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Dr Stephen Cannon-Brookes
Dr Stephen Cannon-Brookes profile picture
  • Associate Professor
  • Bartlett School Env, Energy & Resources
  • Faculty of the Built Environment
Research Groups
Research Summary

Lighting for heritage and conservation

Since 1990, the primary focus of my research has been the use of daylight in presentation of heritage. Whilst in historical and experiential terms daylight is the benchmark for lighting buildings and collections its use provides substantial challenges for curators and designers who are responsible for ensuring the survival of light responsive materials. My PhD research revealed the risks involved with using physical scale models to predict daylight performance in museum galleries and paved the way for the introduction of more accurate analysis and prediction using climate based daylight modelling (CBDM). Designing the lighting for the General Staff Building, the substantial extension of the Hermitage Museum in St Petersburg provided one of the first exemplars of CBDM use in museum buildings showing how annual daylight exposure could be tuned by adjusting the building's geometry and materials. This initiated a long collaboration with Prof John Mardaljevic of Loughborough University and currently realised in the National Trust's Daylighting Project, active since 2012. This has sought to bring together both illuminance recording and modelling to development maintenance strategies in Trust properties where often daylight is the only source of light and the contents are highly light responsive. As the Trust's management processes are highly regarded throughout the world the techniques and lessons learnt in this research are relevance to an international audience. Out from the research has been published with more material due to be disseminated.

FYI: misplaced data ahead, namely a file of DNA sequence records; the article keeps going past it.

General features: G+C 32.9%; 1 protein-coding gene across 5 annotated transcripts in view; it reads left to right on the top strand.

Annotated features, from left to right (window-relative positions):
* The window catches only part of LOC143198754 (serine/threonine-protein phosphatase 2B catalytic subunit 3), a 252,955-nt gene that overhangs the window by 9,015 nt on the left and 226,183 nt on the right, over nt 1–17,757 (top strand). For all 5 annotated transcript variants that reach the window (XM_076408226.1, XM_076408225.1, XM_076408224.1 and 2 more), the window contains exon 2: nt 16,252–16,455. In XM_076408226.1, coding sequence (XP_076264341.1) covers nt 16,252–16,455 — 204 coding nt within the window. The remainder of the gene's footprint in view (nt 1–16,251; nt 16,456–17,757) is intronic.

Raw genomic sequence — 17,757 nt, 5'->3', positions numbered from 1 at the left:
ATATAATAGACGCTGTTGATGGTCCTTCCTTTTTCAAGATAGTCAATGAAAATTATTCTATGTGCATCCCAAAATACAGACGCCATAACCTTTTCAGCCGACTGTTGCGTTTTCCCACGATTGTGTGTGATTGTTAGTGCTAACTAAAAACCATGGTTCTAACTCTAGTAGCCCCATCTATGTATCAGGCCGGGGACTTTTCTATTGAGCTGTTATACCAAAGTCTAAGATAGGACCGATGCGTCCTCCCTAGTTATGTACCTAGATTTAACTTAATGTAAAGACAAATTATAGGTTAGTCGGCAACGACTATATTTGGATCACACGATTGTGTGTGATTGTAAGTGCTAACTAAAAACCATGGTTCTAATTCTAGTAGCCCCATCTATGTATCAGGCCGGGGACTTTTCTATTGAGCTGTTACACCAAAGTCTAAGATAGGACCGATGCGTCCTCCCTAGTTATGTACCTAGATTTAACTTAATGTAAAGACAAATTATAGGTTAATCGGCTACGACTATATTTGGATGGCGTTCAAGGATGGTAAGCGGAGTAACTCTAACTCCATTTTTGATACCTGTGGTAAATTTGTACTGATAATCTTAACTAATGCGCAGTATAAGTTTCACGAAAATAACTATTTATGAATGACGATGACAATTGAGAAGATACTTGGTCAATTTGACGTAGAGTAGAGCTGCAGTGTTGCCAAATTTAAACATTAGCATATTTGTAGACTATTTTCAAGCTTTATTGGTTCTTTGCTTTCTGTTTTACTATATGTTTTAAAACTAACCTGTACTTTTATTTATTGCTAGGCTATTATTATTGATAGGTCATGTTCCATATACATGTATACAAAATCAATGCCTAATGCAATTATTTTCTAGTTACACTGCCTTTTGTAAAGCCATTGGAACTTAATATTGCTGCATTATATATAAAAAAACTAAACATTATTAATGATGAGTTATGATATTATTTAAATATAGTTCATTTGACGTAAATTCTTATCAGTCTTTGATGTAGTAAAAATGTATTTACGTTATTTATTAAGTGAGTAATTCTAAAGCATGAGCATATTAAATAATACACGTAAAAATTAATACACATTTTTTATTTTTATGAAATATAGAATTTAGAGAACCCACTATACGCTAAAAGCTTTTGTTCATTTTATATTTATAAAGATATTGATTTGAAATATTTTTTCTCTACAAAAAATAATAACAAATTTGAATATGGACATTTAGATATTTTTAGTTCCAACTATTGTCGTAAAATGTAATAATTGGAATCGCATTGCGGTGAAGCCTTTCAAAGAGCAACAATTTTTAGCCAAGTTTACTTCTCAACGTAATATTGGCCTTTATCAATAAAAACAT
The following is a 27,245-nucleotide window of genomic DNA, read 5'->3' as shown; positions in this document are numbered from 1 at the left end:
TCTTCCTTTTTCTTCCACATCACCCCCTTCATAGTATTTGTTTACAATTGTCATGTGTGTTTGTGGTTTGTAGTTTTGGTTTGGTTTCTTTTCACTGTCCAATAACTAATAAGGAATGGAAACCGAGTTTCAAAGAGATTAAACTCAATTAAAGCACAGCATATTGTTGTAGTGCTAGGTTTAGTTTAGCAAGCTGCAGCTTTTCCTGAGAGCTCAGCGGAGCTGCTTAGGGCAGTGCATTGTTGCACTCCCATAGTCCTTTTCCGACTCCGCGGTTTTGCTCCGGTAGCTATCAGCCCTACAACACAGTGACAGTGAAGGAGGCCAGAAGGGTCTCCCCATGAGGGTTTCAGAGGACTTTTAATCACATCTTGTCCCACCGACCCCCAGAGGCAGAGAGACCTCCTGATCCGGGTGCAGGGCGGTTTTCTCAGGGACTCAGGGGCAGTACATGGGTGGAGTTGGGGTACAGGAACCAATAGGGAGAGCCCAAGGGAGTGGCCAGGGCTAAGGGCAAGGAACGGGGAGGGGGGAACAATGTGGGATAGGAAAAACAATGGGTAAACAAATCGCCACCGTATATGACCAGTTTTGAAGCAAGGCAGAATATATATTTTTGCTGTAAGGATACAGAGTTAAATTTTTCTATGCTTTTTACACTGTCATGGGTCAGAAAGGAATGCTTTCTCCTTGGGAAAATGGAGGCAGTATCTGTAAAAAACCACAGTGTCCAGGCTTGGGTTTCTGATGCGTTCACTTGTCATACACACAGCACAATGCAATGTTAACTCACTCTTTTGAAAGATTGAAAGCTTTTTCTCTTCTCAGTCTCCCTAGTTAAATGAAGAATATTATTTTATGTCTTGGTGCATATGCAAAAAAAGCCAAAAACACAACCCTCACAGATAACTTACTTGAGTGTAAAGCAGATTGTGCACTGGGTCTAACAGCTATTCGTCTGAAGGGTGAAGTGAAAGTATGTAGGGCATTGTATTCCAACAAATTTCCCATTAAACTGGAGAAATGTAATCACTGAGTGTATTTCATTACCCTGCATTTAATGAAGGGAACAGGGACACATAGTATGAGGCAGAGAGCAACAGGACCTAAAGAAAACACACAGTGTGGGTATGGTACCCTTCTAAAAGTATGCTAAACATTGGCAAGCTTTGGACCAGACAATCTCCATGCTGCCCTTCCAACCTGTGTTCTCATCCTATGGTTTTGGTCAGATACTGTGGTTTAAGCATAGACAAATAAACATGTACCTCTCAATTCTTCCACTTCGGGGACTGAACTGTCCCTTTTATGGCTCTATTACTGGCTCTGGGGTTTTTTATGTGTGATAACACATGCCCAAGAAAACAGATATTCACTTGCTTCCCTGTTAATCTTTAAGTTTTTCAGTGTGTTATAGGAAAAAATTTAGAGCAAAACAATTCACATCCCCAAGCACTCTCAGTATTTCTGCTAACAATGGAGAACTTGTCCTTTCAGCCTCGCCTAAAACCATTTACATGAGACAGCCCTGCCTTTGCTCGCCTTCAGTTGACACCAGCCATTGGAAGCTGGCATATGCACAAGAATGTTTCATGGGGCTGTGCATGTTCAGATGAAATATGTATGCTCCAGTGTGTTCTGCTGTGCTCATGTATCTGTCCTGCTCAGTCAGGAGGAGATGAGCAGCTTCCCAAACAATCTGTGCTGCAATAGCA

Areas of activity:
  • Evaluation of daylight performance in real interiors using different monitoring techniques
  • Accuracy of daylight simulation
  • Daylight management in historic interiors and galleries

Light, Wellbeing and Health

Our growing awareness of the range of different human stimulus sensitivities within the visual spectrum and quite possibly into the near UV and IR, as well as the non-visual aspects of light exposure, has raised interest what is the effect of light, as well as its deprivation, on people. Together these suggest that daylight must be treated as the benchmark light source, a challenge for researchers and designers given its variability, but one the long considered amongst those involved in museum lighting. There is much to be learnt from historical practice and empirical evidence and these form foundation of this area of research endeavour. 

Areas of activity:
  • Assessment of actual light exposure 
  • Comparison of daylight to artificial light sources
  • Simulation of daylight
  • Application of light sources to meet changing performance metrics

01-DEC-1996 Lecturer Bartlett UCL, United Kingdom
Academic Background
1995   Doctor of Philosophy Cardiff University
1990   Bachelor of Architecture Cardiff University
1988   Bachelor of Science Cardiff University
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